Bruder’s time with Linda May and many others like her - the self-titled “Precariats” and “rubber tramps” - has clearly left a lasting imprint. These are women she is still in contact with, whose stories she is still invested in. Bruder says she misses life on the road and can’t wait to get back to her van (currently “ravaged by field mice” in her friend’s drive in Reno). Yet she is careful to call herself a 'fauxmad' not a nomad, and stresses that she punctuated her three years on the road with frequent trips back home, so that she could maintain a healthy-enough distance from the world of the 'Rubber Tramps' so as to be able to write about it objectively.

Photo credit: Courtesy
Photo credit: Courtesy

“Being with them every day was incredible and the only way to truly understand their way of life and how their community operates,” she explains. “When I'm doing immersion, I want to get close enough to really go in deep with something but not so close that I can't see it anymore. I didn’t want to get so used to it that I was adapting to it rather than observing it.”

Through her book, and through the faithful rendering of it on screen, you grasp this balance – both a profound respect for this way of life and a simmering critique of the society that has left many of these people will no other choice. For every great landscape shot in the film, there is a scene of ant infestations in vans or defecating in buckets, backbreaking work in factories or jobs cleaning toilets. As the subtitle of Bruder’s book suggests, this is a game of survival, not a gap year adventure.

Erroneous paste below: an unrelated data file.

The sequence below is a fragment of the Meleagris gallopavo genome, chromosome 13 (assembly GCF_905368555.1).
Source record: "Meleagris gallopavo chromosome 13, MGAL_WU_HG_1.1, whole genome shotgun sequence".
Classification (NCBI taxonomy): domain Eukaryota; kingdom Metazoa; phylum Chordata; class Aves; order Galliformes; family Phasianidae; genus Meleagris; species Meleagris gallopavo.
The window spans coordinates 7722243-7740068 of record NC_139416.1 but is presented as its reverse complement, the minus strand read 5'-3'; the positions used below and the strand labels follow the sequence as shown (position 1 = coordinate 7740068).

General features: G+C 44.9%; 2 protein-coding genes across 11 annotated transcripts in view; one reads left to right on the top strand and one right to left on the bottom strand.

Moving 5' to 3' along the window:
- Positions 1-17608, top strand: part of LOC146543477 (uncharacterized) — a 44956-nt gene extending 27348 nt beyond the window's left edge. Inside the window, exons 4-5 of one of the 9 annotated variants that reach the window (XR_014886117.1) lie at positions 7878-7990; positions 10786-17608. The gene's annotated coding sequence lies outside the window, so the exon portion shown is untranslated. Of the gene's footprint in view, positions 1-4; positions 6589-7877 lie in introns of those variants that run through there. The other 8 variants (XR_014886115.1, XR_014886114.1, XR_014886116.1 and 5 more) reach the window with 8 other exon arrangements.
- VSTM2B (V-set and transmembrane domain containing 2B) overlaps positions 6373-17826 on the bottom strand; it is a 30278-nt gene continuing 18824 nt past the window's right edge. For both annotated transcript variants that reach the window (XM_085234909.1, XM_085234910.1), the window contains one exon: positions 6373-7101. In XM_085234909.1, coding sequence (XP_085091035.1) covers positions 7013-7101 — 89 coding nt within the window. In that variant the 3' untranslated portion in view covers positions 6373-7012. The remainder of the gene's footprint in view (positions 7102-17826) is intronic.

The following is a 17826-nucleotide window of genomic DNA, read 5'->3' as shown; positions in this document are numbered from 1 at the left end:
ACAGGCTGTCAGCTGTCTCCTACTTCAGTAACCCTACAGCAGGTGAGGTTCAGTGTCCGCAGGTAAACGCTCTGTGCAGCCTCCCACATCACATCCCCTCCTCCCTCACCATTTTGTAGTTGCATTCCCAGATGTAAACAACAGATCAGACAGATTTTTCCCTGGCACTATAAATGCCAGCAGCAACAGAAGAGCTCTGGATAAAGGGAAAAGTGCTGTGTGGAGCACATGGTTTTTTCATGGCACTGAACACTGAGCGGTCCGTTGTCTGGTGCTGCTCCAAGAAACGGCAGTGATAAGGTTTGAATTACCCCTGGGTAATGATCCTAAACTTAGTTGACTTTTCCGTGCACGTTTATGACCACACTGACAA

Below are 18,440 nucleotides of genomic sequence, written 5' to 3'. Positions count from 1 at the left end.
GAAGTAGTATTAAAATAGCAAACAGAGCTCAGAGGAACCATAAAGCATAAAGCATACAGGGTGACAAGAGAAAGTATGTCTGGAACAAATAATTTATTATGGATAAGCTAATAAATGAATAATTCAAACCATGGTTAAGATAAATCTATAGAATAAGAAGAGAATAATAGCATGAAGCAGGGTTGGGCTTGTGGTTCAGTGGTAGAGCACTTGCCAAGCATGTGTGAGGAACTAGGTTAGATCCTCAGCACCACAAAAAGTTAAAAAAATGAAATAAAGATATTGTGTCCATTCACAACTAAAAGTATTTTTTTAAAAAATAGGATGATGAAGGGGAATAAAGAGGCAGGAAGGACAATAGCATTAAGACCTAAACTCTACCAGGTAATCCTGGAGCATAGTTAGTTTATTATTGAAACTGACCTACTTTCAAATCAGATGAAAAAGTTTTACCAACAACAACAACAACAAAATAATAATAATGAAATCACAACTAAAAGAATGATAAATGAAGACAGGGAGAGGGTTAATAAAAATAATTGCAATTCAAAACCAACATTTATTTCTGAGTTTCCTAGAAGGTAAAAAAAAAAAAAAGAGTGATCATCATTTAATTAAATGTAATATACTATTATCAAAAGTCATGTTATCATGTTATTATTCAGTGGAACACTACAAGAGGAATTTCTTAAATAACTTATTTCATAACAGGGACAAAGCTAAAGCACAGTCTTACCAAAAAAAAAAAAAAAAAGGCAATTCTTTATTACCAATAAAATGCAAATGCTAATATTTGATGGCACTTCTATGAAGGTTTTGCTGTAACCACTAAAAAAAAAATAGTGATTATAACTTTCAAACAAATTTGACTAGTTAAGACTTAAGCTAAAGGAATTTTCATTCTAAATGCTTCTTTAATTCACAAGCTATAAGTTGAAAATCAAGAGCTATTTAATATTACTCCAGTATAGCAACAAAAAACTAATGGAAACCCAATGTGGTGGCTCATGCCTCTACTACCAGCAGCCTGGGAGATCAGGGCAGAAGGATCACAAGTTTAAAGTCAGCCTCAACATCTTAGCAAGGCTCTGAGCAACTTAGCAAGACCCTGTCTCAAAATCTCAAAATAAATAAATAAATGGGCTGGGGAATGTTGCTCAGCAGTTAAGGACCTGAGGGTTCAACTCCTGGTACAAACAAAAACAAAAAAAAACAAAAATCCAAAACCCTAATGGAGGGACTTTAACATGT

“There is so much precariousness to life on the road. It can get heavy and scary,” she says. “I found it really difficult at times and I was essentially experiencing it as a tourist. It has only got harder for so many of these people during Covid when so many of things they rely on – free Wifi in coffee shops, showers in gyms - have been closed to them. When the government says ‘shelter in place’ or tells you to buy 30 days of food, and store it well, even if you can afford it, where are you going to put that food if you live in a van?”

The film’s success and audience is only growing post its Oscars sweep and Bruder hopes that, with that, will come a heightened awareness of the unforgiving nature of this way of life, and the merciless society that has abandoned so many of these people.

“The people that I met were so creative, and so resilient and, in so many cases, had found themselves in a system where they weren't given as many choices as they should,” she says. “In America, we tend to be very dismissive of people who haven't won in the great casino of the economy. We have this idea of the self-made human and it creates a lot of shame around poverty. It's incredibly corrosive, and we need to recognise that we are all in this together. It would be fantastic if this story can, in some small way, help in the fight to create a more equitable society.”

Nomadland is available to stream now on Disney +